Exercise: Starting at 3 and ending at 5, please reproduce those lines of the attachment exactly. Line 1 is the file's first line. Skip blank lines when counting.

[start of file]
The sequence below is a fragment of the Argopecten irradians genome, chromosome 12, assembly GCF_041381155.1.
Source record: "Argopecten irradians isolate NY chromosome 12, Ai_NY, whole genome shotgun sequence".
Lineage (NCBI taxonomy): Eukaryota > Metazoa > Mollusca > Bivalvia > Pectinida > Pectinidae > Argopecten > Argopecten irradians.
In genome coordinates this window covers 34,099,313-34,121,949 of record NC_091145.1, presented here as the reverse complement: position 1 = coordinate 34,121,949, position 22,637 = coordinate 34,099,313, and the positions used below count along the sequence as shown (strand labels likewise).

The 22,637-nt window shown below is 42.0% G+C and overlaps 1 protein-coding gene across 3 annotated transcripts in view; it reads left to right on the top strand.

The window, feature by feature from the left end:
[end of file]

Lineage (NCBI taxonomy): Eukaryota > Metazoa > Mollusca > Bivalvia > Pectinida > Pectinidae > Argopecten > Argopecten irradians.
In genome coordinates this window covers 34,099,313-34,121,949 of record NC_091145.1, presented here as the reverse complement: position 1 = coordinate 34,121,949, position 22,637 = coordinate 34,099,313, and the positions used below count along the sequence as shown (strand labels likewise).

The 22,637-nt window shown below is 42.0% G+C and overlaps 1 protein-coding gene across 3 annotated transcripts in view; it reads left to right on the top strand.